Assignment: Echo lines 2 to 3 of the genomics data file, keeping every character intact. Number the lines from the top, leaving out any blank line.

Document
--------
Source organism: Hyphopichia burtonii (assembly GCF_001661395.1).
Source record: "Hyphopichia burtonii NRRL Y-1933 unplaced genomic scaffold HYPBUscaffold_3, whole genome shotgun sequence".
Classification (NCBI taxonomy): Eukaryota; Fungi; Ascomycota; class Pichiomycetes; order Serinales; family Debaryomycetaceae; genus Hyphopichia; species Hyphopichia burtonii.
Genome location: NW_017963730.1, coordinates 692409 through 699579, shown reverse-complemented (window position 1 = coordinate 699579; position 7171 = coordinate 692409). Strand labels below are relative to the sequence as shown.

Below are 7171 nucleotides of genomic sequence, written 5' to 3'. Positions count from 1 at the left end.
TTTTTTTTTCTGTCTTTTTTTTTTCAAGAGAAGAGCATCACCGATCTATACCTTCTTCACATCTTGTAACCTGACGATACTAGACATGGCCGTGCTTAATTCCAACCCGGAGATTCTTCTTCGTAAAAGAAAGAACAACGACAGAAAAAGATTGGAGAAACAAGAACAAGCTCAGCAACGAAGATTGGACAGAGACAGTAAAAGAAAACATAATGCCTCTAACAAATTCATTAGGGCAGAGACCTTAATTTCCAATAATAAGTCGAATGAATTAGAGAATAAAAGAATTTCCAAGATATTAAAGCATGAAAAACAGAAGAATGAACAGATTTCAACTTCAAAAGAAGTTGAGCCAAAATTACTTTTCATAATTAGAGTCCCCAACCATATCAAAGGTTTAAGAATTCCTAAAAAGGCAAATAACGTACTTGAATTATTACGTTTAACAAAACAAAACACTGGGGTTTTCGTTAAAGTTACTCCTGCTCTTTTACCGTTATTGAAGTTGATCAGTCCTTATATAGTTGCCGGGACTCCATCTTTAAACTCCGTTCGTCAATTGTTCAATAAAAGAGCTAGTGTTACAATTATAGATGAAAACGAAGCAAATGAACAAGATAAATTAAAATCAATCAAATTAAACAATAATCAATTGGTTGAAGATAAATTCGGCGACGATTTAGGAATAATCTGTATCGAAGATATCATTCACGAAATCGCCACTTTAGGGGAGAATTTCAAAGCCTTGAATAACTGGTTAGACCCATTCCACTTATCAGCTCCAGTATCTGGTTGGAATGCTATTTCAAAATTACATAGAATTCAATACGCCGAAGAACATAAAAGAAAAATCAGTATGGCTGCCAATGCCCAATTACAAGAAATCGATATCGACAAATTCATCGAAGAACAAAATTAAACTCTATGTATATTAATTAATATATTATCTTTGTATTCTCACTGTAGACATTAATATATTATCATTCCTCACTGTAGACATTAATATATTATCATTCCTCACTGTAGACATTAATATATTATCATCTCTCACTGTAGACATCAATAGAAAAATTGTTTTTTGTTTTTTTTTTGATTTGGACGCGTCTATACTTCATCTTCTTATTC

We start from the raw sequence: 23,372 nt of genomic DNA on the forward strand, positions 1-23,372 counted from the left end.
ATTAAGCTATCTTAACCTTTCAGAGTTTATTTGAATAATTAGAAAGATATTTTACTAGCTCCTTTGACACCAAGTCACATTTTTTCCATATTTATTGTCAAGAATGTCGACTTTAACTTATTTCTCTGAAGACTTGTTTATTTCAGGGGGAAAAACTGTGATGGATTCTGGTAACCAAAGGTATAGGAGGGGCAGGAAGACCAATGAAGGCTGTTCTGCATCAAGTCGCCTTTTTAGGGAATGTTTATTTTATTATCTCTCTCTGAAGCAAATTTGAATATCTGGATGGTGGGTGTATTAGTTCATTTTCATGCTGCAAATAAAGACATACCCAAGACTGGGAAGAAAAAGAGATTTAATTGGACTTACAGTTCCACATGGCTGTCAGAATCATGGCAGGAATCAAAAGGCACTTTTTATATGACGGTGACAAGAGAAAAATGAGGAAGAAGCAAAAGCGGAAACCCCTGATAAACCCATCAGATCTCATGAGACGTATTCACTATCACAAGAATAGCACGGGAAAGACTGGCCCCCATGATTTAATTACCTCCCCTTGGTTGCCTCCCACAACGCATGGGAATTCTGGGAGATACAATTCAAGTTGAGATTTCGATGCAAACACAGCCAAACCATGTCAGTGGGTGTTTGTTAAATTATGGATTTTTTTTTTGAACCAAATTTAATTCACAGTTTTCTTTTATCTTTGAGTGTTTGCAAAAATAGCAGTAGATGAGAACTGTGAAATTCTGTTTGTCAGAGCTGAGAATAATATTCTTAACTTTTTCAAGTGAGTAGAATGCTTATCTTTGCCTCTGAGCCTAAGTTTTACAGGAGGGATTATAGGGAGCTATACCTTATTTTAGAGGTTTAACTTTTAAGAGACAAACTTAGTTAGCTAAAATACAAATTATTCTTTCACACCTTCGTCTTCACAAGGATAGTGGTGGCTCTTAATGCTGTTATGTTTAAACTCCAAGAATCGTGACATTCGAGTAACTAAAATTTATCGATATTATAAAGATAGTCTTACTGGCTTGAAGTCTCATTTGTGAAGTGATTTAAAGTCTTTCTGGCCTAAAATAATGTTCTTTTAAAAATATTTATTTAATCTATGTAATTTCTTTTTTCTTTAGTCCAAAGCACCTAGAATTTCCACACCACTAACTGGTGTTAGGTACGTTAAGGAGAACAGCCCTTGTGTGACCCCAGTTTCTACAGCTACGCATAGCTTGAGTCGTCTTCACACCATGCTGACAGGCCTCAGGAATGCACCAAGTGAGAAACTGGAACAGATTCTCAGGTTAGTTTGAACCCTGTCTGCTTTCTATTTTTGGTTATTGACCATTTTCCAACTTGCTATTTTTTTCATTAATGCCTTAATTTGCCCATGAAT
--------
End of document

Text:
Source record: "Hyphopichia burtonii NRRL Y-1933 unplaced genomic scaffold HYPBUscaffold_3, whole genome shotgun sequence".
Classification (NCBI taxonomy): Eukaryota; Fungi; Ascomycota; class Pichiomycetes; order Serinales; family Debaryomycetaceae; genus Hyphopichia; species Hyphopichia burtonii.